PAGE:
How To Cure A Serious Chess Disease
Don't let this chess disease make you sick.

How To Cure A Serious Chess Disease

Silman
IM Silman
Sep 28, 2018, 12:00 PM |
56 | Other

Most amateurs run into the same problems: undefended pieces, being unaware of their opponents' best moves, falling victim to simple tactics, etc. Those things are common. However, once in a while you’ll see a player making one specific mistake over and over.

This is actually a good thing, since instead of having endless mistakes that leave your brain melting and your confidence falling into the gutter, you have that one specific problem. In other words, you can target it in all your games and, eventually, the problem will vanish.

Of course, if you do have multiple weaknesses in your game, it’s a good idea to put all your energy into the worst one. When that’s fixed, go to the next, and the next.

chess disease

Does IM Silman have the prescription for your chess illness?

In this article, I’m going to highlight a very nice chap named “BeastmodeSlow” (Beastmode for short), who surprisingly was completely unaware of this chess illness. Actually, amateurs can make this mistake over and over, but they don’t recognize it.

So what is this horrific roadblock that’s hurting your game? It’s a fear of pawn and piece tension, which makes you trade pawns and pieces for no reason. In fact, those trades ruin many a game.

I should add that Beastmode and I looked at these games together, which created quite a bit of laughter. Hopefully, you can have some laughs too, and also learn something that’s seriously important.

So, let’s leap into the fire and see what I’m really talking about.

GAME ONE



YES, YES, I WANT TO TRADE!

The two light-squared bishops are facing off. Which player will make the trade first?

RUSH TO MAKE THREATS

Most amateurs love to make threats, and “Beastmode” is no different. However, 11...Nb4, drooling about the possibility of gobbling up the d3-pawn, fails to see what White might do in response. This is a typical weakness known as “playing with yourself.”



YES, YES, I WANT TO TRADE!

 

YES, YES, I WANT TO TRADE!

FEAR

Though 23.h4 isn’t the end of the world, it was played due to fear that Black’s king would move to g5. It also let Black take the initiative. More interesting was 23.Na5 Bb6 24.b4 (24.Nc4 is a draw) 24...Bxa5 25.bxa5 followed by 26.Rb1 (25...c5 26.Rb1 Re7 27.Rfc1 when White has pressure against Black’s queenside pawns. For example: 27...Rd2+ 28.Kg3 Rxa2 29.Rxc5 and White’s better.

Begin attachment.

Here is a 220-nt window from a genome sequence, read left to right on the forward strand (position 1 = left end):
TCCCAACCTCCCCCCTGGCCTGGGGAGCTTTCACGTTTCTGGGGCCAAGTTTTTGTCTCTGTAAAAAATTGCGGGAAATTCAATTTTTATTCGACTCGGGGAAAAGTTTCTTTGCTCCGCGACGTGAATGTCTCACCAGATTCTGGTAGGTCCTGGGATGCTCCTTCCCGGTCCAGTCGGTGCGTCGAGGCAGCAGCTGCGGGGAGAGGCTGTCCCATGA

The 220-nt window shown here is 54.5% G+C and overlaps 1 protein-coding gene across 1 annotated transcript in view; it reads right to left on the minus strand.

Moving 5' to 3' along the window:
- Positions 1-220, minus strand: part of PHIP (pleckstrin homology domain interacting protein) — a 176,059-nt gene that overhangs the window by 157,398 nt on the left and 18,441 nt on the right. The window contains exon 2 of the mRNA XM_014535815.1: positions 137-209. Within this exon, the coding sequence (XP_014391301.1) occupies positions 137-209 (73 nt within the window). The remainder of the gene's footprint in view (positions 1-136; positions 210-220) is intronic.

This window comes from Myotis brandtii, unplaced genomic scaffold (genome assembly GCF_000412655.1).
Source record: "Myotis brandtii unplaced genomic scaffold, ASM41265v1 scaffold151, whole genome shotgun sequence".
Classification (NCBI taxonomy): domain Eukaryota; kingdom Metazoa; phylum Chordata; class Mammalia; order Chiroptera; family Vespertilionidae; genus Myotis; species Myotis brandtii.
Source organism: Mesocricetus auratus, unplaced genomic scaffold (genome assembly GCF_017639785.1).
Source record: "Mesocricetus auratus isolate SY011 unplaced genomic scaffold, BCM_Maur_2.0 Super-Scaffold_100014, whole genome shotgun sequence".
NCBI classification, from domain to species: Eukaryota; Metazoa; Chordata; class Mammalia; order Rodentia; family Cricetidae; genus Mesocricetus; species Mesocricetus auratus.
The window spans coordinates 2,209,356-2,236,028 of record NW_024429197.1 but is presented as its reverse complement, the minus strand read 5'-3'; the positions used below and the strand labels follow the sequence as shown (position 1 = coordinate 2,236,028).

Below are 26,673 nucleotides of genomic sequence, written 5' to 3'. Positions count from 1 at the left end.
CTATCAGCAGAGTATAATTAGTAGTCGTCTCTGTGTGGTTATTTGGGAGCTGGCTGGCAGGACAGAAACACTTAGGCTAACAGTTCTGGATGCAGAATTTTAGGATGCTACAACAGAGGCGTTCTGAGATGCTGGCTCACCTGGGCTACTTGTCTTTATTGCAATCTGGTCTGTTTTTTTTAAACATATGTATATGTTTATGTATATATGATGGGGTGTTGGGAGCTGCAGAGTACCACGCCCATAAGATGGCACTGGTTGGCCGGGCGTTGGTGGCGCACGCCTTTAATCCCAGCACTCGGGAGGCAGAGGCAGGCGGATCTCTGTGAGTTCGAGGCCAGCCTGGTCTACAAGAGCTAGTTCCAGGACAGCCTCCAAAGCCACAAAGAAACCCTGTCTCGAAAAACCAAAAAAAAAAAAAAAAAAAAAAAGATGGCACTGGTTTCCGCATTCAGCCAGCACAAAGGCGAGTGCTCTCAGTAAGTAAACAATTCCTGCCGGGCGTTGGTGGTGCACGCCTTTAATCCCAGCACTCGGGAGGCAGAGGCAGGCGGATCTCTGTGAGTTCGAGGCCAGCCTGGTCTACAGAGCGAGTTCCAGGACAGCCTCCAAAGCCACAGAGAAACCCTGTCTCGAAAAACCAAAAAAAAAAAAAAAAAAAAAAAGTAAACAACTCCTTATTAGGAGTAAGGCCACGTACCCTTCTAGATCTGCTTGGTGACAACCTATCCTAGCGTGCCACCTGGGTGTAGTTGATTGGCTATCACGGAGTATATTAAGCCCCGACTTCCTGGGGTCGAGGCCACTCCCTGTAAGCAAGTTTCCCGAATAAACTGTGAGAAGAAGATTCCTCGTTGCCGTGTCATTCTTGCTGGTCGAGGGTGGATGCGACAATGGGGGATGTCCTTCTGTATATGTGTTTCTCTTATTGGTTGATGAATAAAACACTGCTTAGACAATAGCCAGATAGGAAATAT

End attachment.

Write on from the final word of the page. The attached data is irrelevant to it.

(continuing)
Anyway, back to the position after 23.h4:

YES, YES, I WANT TO TRADE!

Black decides to trade all the rooks, which leaves him dead in the water.

GAME TWO

At a glance, do you understand what both sides need to do? If you said, “Black wants to play …d6-d5” then you’re pretty astute. Once you realize that, you need to figure out how to make it happen.

EXCUSE ME, BUT YOU DO HAVE AN OPPONENT?

Unfortunately, Black thought that 12...Rfd8 was stronger since, after 13...d5, the rook on d8 will be a monster. And, indeed, the game went 12...Rfd8? failing to think that White might be able to stop it.

YOUR OPPONENT IS (SOMETIMES) YOUR FRIEND

White, who was freaking out about a possible check, ignored 13.Nd5 and instead, in a moment of friendship (don’t believe that!), played:



DREAMS DO COME TRUE

YES, YES, I WANT TO TRADE!

Beastmode realized that he could do his favorite thing: trading stuff!

YES, YES, I WANT TO TRADE!



GAME THREE

GANBATTE

(Japanese: “Do your best” or “You can do it!”)

Black played the opening like a blind tortoise and Beastmode decides to go for the kill! No more trades. No more fear. Just scream “kill, kill, kill” and finish Black off! You CAN do it!

YES, YES, I WANT TO TRADE!

FINAL WORDS

Now some of you will say, “What’s the point of this? I don’t trade for no reason!” If that’s true, bully for you; you are a chess god and I bow to you. But for those that have never stood on top of Mount Olympus, trading for no reason is a common occurrence. So, carefully look through your games and point out all the useless and damaging trades you've made. And once you understand that, you’ll be on your way to a whole new chess perspective.

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